A study about predicting the outcome of actual conflicts found that the forecasts of experts who use their unaided judgment are little better than those of novices, according to a new study in a publication of the Institute for Operations Research and the Management Sciences (INFORMS®).
When presented with actual crises, such as a disguised version of a 1970s border dispute between Iraq and Syria and an unfolding dispute between football players and management, experts were able to forecast the decisions the parties made in only 32% of the cases, little better than the 29% scored by undergraduate students. Chance guesses at the outcomes would be right 28% of the time.
The study, “The Ombudsman: Value of Expertise for Forecasting Decisions in Conflicts,” is by Kesten C. Green of Monash University in Australia and J. Scott Armstrong of the Wharton School at the University of Pennsylvania. It appears in the INFORMS journal Interfaces, Volume 37. no. 3.
The research can have serious consequences for foreign policy and business. Green says, “Political leaders in the West are pondering how best to deal with the threat of the Iranian government’s nuclear ambitions. Forecasting problems such as this are the stuff of not only international relations but also of takeover battles, commercial competition, and labor-management disputes. In most cases, experts use their judgment to predict what will happen. How good are their forecasts?
“The short answer is that they are of little value in terms of accuracy. In addition, they lead people into false confidence.”
In the study, the authors question experts’ ability to forecast without proven structured methods.
“Accurate prediction is difficult because conflicts tend to be too complex for people to think through in ways that realistically represent their actual progress,” the authors write. “Parties in conflict often act and react many times, and change because of their interactions.”
The authors designed an experiment to test their hypothesis. They wrote descriptions of eight diverse conflicts and presented them to conflict experts, domain experts, and forecasting experts. The conflicts were assigned to experts based on their specialties.
The case studies were diverse: they included a hostile takeover attempt, nations preparing for war, a controversial investment proposal, a nurses’ strike, an action by football players for a larger share of the gate, an employee resisting the downgrading of her job, artists demanding taxpayer funding, and a new distribution arrangement that a manufacturer proposed to retailers.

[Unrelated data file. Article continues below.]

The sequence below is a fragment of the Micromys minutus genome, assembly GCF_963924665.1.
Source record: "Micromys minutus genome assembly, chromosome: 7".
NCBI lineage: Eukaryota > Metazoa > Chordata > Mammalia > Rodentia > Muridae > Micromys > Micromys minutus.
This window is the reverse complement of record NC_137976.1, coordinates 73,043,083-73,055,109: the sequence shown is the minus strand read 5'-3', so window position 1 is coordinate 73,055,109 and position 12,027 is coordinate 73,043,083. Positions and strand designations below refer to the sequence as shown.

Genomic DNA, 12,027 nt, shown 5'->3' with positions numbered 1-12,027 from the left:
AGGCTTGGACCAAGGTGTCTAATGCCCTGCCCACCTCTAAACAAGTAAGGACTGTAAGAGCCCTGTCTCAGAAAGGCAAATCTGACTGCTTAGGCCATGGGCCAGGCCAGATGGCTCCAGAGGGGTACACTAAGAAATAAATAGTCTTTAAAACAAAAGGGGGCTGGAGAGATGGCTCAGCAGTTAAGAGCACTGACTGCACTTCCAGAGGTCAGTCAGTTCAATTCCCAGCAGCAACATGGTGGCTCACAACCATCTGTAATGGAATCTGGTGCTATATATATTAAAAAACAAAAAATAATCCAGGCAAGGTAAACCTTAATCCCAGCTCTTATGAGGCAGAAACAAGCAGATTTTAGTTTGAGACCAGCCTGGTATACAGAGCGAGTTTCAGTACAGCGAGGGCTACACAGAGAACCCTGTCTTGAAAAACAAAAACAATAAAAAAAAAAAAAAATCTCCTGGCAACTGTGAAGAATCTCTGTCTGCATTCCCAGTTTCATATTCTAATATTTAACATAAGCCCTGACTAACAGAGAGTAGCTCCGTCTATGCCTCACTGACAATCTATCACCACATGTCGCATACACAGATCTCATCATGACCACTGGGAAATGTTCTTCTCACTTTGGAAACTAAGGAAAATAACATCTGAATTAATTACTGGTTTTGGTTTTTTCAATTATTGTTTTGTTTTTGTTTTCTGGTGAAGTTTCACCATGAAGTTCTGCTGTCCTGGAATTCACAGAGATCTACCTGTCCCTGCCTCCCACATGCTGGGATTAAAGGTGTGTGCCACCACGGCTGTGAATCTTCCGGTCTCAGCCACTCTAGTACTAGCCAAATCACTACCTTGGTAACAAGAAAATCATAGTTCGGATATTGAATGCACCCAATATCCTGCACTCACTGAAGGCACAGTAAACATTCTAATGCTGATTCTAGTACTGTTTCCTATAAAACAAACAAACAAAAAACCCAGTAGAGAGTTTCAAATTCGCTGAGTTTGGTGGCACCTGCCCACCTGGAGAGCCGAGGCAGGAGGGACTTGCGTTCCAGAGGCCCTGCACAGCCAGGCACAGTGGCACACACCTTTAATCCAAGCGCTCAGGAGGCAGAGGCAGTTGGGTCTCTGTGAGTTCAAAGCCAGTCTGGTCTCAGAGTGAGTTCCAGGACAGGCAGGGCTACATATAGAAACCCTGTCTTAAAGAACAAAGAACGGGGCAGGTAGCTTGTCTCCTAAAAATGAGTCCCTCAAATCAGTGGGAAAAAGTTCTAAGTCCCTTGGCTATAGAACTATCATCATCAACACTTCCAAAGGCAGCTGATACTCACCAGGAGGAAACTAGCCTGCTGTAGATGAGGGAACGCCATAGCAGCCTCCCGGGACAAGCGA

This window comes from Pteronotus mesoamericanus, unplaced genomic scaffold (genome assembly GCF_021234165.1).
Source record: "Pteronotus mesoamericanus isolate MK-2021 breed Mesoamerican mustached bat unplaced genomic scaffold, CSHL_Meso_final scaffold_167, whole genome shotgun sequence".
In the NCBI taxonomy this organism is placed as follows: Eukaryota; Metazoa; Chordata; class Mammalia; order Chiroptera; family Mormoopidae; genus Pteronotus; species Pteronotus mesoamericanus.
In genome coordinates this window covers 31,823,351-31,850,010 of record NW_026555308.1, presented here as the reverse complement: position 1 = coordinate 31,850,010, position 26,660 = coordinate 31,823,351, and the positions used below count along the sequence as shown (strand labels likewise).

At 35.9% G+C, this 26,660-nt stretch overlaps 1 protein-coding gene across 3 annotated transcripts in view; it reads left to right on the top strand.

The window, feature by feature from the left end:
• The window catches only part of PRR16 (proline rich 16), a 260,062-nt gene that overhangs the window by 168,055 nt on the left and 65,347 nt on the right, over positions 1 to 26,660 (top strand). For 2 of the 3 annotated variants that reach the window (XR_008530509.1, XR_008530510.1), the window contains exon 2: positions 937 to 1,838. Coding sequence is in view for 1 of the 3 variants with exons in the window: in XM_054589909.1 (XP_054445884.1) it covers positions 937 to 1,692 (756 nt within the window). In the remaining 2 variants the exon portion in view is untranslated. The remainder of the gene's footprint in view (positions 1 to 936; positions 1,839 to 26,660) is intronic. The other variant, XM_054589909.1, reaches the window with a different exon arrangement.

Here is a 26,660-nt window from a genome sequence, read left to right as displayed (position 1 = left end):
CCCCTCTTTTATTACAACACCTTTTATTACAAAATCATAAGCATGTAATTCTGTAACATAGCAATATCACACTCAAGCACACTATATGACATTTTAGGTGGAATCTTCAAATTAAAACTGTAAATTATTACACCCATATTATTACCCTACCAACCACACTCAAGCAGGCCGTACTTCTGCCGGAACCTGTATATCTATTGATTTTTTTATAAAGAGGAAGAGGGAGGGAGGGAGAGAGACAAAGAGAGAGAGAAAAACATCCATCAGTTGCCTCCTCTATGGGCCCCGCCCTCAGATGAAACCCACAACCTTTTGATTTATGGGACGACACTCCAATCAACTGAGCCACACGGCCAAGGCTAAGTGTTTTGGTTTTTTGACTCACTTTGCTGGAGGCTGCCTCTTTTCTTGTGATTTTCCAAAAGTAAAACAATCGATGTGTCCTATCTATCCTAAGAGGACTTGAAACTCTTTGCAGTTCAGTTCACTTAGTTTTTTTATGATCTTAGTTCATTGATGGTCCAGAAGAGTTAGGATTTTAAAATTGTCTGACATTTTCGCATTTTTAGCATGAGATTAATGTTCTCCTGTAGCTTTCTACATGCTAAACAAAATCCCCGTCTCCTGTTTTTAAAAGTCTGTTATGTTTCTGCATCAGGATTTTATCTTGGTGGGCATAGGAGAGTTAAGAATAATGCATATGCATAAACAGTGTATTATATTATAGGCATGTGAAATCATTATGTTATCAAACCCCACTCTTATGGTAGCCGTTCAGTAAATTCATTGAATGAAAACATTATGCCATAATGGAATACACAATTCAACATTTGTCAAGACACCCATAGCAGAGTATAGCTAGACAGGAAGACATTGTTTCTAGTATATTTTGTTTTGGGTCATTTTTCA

The authors provided both the expert and novice participants with a set of between three and six potential decisions. The authors received 106 expert responses. The authors presented the same material to undergraduate students and received 169 responses.
Analysis of additional data produced similar results. In one instance, the authors attempted to determine if veteran experts would be more likely to make accurate forecasts than less experienced experts. “Common sense expectations did not prove to be correct,” they write. “The 57 forecasts of experts with less than five years experience were more accurate (36%) than the 48 forecasts of experts with more experience (29%).”
The authors also asked experts about their previous experience with similar conflicts and looked at the relationship with the accuracy of their forecasts. Again, the expected conclusion did not prevail: those who considered themselves as having little experience with similar conflicts produced forecasts that were equally as accurate as those who were long-time veterans in the field.
The authors examined the confidence that the experts had in their forecasts by asking them how likely it was that they would have changed their forecasts had they spent more time on the task. Another surprise: 68 high-confidence forecasts were less accurate (28%) than the 35 low-confidence forecasts (41%).
Based on this study and earlier research, the authors conclude that there are no good grounds for decision makers to rely on experts’ unaided judgments for forecasting decisions in conflicts. Such reliance discourages experts and decision makers from investigating alternative approaches.
Instead, they recommend that experts use reliable decision-support tools. They cite two examples of decision aids that can improve forecasts. In an earlier study, Green reported that simulated interaction, a type of role playing for forecasting behavior in conflicts, reduced error by 47%.
Using another technique, structured analogies, the authors found favorable results. In that study, they asked experts to recall and analyze information on similar situations. When experts were able to think of at least two analogies, forecast error was reduced by 39%. This structured technique requires experts, and those with more expertise were able to contribute much more to making accurate forecasts.About INFORMS
INFORMS journals are strongly cited in Journal Citation Reports, an industry source. The special MBA issue published by Business Week includes Operations Research and two other INFORMS journals in its list of 20 top academic journals that are used to evaluate business school programs. Financial Times includes five INFORMS journals in its list of academic journals used to evaluate MBA programs.
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